Over the 12 hour period on iTunes, the film got close to 50,000 views, which we thought was great. No one in snowboarding had launched a movie like this, so we were pretty excited to do something new, and more importantly, get so many eyeballs on our brand.

BC: The timing was good because we knew Torstein was going to put out his lifestyle project, Horgasm – A Love Story, as well— which comes out pretty soon—so it was like a two–headed monster. With Torstein topping the exposure-meter and both projects launching, we have some marketing firepower to support the brand and the athletes.  Im very happy with how it all fell into place.

How involved were the athletes?

JS: We were meeting with them all season long with intros and they were super involved with how the final product was going to look. The final days of editing they were in the office working on their parts.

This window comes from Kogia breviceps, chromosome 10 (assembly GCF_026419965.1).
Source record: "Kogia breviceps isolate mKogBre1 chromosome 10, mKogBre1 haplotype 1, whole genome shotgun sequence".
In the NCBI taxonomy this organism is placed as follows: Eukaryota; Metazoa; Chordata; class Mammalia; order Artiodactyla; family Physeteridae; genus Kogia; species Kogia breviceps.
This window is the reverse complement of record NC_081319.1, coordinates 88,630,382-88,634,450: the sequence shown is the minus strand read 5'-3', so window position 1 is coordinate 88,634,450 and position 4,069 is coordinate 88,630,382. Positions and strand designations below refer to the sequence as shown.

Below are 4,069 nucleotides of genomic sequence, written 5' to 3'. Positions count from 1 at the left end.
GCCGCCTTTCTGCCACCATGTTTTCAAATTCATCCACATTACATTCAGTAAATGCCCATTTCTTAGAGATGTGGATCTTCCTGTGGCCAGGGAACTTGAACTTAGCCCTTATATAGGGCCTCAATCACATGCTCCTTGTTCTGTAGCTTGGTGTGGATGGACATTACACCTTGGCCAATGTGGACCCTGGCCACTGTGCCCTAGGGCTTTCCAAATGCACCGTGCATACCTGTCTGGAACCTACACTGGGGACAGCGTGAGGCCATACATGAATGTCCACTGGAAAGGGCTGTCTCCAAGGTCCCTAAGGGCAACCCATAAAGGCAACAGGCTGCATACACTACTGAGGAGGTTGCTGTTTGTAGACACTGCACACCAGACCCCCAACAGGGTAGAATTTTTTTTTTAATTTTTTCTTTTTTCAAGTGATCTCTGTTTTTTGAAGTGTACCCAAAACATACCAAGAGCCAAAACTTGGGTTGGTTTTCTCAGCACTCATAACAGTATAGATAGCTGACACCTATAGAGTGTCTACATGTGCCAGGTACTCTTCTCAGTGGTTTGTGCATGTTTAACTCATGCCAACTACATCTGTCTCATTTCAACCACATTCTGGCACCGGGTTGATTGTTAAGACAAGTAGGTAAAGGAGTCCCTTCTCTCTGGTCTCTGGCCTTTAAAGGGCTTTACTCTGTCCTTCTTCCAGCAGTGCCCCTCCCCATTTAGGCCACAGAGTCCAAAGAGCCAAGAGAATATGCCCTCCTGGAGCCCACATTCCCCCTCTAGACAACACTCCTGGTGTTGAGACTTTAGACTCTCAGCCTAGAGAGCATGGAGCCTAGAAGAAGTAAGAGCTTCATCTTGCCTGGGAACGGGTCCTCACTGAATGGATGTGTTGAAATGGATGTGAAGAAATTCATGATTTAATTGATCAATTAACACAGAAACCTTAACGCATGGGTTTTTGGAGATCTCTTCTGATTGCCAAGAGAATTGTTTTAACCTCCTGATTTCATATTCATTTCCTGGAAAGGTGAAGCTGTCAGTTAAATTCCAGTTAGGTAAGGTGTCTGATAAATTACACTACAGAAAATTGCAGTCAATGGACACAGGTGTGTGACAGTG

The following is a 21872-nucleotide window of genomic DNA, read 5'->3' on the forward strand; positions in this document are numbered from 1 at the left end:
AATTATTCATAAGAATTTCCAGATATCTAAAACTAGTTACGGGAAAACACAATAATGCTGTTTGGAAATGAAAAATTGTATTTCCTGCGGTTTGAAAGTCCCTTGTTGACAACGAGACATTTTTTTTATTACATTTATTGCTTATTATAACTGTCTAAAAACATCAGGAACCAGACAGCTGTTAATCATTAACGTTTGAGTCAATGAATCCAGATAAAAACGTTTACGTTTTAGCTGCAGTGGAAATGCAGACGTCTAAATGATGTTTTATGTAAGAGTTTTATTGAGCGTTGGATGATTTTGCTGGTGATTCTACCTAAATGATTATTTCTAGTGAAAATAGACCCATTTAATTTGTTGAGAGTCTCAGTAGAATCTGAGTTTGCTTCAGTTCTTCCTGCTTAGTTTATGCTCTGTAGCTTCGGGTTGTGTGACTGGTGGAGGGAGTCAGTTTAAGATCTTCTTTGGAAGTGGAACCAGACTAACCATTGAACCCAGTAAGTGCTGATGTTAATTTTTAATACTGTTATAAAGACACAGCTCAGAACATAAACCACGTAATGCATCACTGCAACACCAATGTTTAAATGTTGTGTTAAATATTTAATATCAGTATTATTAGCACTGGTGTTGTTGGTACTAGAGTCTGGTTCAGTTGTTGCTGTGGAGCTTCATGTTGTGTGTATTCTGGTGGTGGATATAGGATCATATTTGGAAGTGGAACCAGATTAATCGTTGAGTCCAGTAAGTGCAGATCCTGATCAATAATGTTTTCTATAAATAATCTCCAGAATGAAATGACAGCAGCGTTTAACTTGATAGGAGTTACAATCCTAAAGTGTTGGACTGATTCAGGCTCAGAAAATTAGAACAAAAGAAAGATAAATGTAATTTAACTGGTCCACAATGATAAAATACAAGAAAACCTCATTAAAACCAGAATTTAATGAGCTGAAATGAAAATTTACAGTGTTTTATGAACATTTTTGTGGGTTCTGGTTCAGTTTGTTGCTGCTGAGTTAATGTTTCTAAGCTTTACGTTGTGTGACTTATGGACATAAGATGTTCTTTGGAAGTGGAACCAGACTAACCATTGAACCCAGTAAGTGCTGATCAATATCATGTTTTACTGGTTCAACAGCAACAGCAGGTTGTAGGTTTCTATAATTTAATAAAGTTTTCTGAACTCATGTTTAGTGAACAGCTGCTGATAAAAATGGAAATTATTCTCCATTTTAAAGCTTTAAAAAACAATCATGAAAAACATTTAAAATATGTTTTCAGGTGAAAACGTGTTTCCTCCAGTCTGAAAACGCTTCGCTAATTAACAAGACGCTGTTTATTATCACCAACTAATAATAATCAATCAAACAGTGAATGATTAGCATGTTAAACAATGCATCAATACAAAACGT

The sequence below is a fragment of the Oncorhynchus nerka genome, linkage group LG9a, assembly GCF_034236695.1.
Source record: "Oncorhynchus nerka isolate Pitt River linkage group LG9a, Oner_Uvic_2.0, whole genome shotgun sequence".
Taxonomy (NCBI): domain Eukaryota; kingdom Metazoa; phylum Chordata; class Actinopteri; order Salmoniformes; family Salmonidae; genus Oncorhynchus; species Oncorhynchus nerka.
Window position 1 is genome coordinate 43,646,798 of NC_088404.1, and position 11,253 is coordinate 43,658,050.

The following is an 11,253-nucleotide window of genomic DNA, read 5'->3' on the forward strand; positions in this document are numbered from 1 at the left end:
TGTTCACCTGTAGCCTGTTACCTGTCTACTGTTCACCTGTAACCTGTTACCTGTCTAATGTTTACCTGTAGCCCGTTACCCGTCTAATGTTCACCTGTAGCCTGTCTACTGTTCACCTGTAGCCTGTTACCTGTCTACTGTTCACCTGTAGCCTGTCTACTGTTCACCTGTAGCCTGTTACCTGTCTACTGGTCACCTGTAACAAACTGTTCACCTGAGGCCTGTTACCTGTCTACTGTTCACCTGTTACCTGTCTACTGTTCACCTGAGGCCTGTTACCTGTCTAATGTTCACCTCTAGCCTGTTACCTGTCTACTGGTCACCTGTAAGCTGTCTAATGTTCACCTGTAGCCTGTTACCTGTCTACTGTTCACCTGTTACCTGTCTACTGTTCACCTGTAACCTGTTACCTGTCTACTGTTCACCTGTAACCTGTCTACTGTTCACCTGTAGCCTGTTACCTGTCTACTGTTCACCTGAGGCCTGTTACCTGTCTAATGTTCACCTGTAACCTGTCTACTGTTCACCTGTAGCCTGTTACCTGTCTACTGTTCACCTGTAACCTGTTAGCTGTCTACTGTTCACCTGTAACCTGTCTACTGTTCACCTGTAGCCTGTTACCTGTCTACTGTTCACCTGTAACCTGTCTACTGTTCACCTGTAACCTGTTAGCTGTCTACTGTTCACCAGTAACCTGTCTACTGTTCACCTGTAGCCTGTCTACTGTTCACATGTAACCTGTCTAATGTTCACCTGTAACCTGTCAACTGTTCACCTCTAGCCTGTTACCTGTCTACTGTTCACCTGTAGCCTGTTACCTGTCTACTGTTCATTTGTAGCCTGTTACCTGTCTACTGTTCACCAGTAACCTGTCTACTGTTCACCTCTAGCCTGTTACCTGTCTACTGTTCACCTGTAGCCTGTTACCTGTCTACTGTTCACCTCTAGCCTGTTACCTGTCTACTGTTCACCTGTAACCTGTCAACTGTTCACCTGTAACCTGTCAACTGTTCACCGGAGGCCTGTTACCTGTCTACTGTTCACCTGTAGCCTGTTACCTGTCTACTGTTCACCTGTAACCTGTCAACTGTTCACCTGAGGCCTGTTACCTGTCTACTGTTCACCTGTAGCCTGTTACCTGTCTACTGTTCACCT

How else will you be promoting the film, and what do you have in store for premieres, etc?

BC: Just going the digital route for now, but we are talking about doing another live premiere in a few weeks. There have been some regional tours and showings within key retailers. But other than that, it’s primarily digital.

Do you think that’s the way things are moving in general for video production? How do you measure the ROI on a project like this?

BC: For us personally, we feel the best way to the expose the brand and the athletes is to create unique and compelling content around the team. I think people are consuming video in so many different ways, it’s  kind of the wild west—no one knows what people are going to do, whether they rip it from their friends or buy it in a shop. We don’t have control of it once it’s in DVD form. Digitally there is encryption, but at the end of the day it’s definitely a new wave of video consumption and we are trying to stay ahead of that. Digital seems to work for us, especially with the help we got from our people at  iTunes.  At the end of the day, we can measure the ROI by the number of views we get and by the way our retailers respond to it.  Retailers have responded very positively.